June 24, 2017

Stress and Depression – The Connection No One Talks About

We all have stress in our lives in various forms.  Some of it is considered normal stress and is good because it helps us achieve but too much stress can lead to major depression as well as other negative health effects such as heart attack and cancer.  Stress induced depression can become overwhelming and may interfere with your enjoyment of life and disrupt how you function.   How much stress and anxiety due to that stress is too much depends on the individual person but there are certain events that are known to lead to stress and depression in some people.

Life Stress Events

Stress affects both men and women and effects people of every age including children, adolescents, adults and seniors.  There are certain life events that can temporarily overwhelm even the most stable person.

These are usually negative life events such as:

 

  • Death of a loved one – loss of a close family member or friend
  • Losing a job
  • Caregiver responsibilities – such as assuming care of friends and family who are ill for an extended period of time
  • Unexpected extreme calamity or problem – such as major car accident
  • Life changes – such as  moving after a foreclosure

But they can also be positive life events such as:

 

  • Life changes – such as new job or getting married
  • Moving – when the move is wanted
  • Pregnancy

Some people handle this kind of stress without it leading to depression or more serious issues but other people suffer from stress overload and become more susceptible to major depression as a result of their experience.

Chronic stress occurs when the feelings of stress last over prolonged period.   For example, being a caregiver for months or years, a job search that takes a long time, etc.  Chronic stress also can trigger major depression.

It is reported that  a stressful event serves as the trigger for approximately 90% of all depression.

Who is Most Likely to Suffer from Stress Triggered Depression

While it’s impossible to tell who will suffer from depression triggered by stress, there are certain risk factors that make a person more susceptible than others.

These risk factors include but are not limited to:

 

  • Genetics – family history of depression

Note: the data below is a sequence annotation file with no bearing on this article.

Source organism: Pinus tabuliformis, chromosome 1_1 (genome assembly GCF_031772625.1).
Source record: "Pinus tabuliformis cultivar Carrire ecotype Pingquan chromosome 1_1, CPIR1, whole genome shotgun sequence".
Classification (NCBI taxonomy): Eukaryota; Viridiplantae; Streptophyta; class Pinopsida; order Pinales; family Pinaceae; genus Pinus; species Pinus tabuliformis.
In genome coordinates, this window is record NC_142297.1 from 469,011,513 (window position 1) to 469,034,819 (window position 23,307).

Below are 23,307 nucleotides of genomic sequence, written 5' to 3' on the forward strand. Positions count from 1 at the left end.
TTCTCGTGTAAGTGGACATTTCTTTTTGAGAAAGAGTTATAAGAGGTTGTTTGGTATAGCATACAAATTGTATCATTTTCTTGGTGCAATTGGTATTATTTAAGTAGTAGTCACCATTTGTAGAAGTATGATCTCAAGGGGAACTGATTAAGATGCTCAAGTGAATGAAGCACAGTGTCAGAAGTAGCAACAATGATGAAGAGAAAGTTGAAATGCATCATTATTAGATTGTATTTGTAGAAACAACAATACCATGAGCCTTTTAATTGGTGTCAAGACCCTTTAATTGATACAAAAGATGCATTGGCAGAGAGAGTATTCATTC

• Lack of adequate coping skills
  • Lack of support from family and friends
  • Smoking
  • Lifestyle that includes non healthy eating and lack of exercise

Adjustment Disorder or Depression?

There is a disorder that sometimes occurs in susceptible people about 3 months after negative life event such as the death of a loved one.  It is called adjustment disorder.    This usually involves a much stronger reaction to the event than one would usually expect.

For example, after the death of a loved one it is natural to grieve, cry and feel sad.  If a person seems to handle the death well for the first few months or as well as can be expected but instead of getting ‘better’ and coping with the loss over time, the feelings of sadness and grief become even more intense and manifest themselves through symptoms such as:

 

  • Depressed state
  • Agitation
  • Trembling
  • Physical Complaints

Then the person may be suffering from adjustment disorder.   This disorder usually goes away within 6 months.

Depression on the other hand is much more than just feeling blue or sad.  Depression symptoms include but are not limited to:

 

  • Feelings of sadness and hopelessness
  • Inability to concentrate, memory issues
  • Sleep issues  – either insomnia or sleeping more than normal
  • No or reduced enjoyment in activities that normally bring pleasure
  • Feeling constant fatigue
  • Thoughts of suicide

If you have any of these symptoms of depression for more than two weeks it is important that you seek help immediately from your doctor or medical health care provider.

Do NOT self diagnose and assume it’s adjustment disorder and not depression.  The risks of being wrong are too great.  Contact your medical health care provider immediately for help.  There is treatment available that can help you.  There is no substitute for a proper diagnosis.  Without treatment, depression  – especially major depression which is often triggered by stress – can lead to dire consequences.   You deserve to feel better and getting help is the first step.

Stress and Depression Treatment

Once your doctor determines that you do have stress and depression, he will most likely prescribe one of these common treatments or a combination.   Your course of treatment will reflect your individual circumstance, depression severity and type of depression.

The Two Most Common Depression Treatments are:

 

  • Anti-depressants – these can help to alleviate your feelings of stress and help lift your mood
  • Cognitive Behavioral Therapy – either one on one or with a support group – this type of therapy will provide information and techniques that will help with the management of your depression.

If you suffer from stress induced depression it is also likely that you will also be told to take care of yourself through exercise, healthy eating, and abstaining from drugs , smoking and alcohol as those are all known to help relieve stress.

Just as your stress isn’t the same as anyone else so too your treatment may also be different.

 

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